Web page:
vMotion is a VMware concept of moving a running VM from one ESXi host to another ESXi host. There is not service interruption when a VM moves from one host to another and also helps to load balance VM load across hosts.
For example, if there are multiple VMs running on an ESXi host which are causing the resource crunch on that host, then you can take few VMs from this host and move them to another host so the resource crunch doesn’t occur on any of the hosts.
There are certain prerequisites for a vMotion to occur as below:
- Shared storage is required so the VM once moved from one ESXi host to another should be able to access its file system present on a shared data store. Shared data store is accessible from multiple ESXi hosts.
- VM is also connected to a vSwitch. These vSwitch on both the ESXi hosts participating in vMotion need to have same configuration to provide VM connectivity as in vMotion we keep the IP on VM unchanged.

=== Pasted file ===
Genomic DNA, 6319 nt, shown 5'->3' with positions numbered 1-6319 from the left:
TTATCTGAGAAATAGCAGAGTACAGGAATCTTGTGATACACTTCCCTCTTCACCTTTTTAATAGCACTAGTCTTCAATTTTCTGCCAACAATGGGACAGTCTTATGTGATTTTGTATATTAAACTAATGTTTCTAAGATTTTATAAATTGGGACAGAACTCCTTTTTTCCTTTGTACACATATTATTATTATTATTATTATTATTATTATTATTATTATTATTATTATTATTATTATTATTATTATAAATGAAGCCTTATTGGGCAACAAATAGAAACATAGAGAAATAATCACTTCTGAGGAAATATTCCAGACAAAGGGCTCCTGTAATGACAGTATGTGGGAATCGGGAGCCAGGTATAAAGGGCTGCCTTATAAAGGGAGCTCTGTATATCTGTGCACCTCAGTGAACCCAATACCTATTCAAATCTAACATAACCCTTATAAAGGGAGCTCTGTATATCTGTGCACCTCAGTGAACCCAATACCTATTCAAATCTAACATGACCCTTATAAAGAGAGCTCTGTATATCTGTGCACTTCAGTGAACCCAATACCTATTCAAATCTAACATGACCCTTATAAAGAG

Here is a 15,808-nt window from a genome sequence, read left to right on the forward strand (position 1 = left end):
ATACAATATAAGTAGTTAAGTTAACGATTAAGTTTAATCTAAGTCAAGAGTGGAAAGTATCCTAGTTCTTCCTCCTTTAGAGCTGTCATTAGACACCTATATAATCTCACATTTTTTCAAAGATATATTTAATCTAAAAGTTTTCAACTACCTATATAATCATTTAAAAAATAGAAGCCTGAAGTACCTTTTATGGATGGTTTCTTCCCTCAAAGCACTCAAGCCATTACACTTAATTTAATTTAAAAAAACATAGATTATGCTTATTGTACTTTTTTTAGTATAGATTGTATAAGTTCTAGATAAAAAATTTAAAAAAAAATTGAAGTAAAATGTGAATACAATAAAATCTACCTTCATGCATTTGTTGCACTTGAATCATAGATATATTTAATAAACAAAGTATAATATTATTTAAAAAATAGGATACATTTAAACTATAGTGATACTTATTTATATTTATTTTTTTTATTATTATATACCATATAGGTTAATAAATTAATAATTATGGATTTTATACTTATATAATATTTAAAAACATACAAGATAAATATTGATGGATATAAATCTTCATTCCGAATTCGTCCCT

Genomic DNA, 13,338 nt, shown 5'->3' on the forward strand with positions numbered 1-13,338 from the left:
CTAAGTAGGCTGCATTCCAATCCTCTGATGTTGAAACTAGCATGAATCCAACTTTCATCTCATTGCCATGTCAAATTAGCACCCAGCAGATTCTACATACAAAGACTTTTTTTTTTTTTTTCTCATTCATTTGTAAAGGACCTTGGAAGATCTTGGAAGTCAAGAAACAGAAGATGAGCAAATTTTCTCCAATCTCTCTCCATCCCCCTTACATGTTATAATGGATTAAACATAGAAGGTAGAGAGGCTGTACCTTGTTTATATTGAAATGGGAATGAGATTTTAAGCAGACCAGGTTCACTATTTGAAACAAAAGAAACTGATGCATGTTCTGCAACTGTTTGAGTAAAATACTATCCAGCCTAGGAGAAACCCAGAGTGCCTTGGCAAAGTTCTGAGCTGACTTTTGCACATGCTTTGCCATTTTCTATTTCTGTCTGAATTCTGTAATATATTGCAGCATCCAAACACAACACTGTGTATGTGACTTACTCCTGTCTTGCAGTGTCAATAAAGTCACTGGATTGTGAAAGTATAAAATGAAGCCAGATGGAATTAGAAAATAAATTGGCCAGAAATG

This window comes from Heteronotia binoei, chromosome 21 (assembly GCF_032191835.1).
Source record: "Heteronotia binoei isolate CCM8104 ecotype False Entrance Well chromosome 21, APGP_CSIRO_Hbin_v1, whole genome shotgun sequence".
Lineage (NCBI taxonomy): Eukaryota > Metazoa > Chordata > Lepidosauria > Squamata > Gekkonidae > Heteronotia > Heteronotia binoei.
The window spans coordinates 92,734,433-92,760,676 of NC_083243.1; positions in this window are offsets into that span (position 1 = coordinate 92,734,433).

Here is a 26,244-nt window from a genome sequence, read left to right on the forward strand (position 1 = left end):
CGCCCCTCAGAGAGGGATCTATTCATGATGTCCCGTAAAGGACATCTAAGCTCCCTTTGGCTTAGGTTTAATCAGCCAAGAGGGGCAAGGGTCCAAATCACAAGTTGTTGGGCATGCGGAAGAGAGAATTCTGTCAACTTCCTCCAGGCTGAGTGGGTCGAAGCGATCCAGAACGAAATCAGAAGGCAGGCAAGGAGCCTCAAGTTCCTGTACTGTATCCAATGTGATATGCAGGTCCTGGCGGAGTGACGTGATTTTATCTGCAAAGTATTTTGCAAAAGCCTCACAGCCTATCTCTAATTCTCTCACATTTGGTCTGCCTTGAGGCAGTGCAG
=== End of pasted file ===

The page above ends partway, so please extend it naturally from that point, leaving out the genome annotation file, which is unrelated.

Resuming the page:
- VCenter is required to carry on the vMotion from once host to another.
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Let us take an example below to understand vMotion concept
- We have a VM running on ESXi host 1 and we want to vMotion it to ESXi host 2.
- VMkernel port has been configured on each host to handle the vMotion traffic.
- Data Store is a shared storage so the files on data store are accessible via both ESXi hosts.
- The state of VM on ESXi host 1 is copied to ESXi host 2 via the VMkernel port. An exact copy is now created on the ESXi host 2. While the copying occurs any changes made on the VM on ESXi host 1 will also be copied over the duplicate copy now on ESXi host 2.
- Once the vMotion process is over the VM on the ESXi host 1 is halted and the VM on host 2 takes over.
- There won’t be any noticeable outage in this process.
In vSphere 6 we can take a VM running on host managed by one vCenter server to a host managed by another vCenter server.
VM can be migrated from one vSwitch to another using cross network vMotion.
Long distance vMotion is also now supported for connections under 150 milliseconds of latency.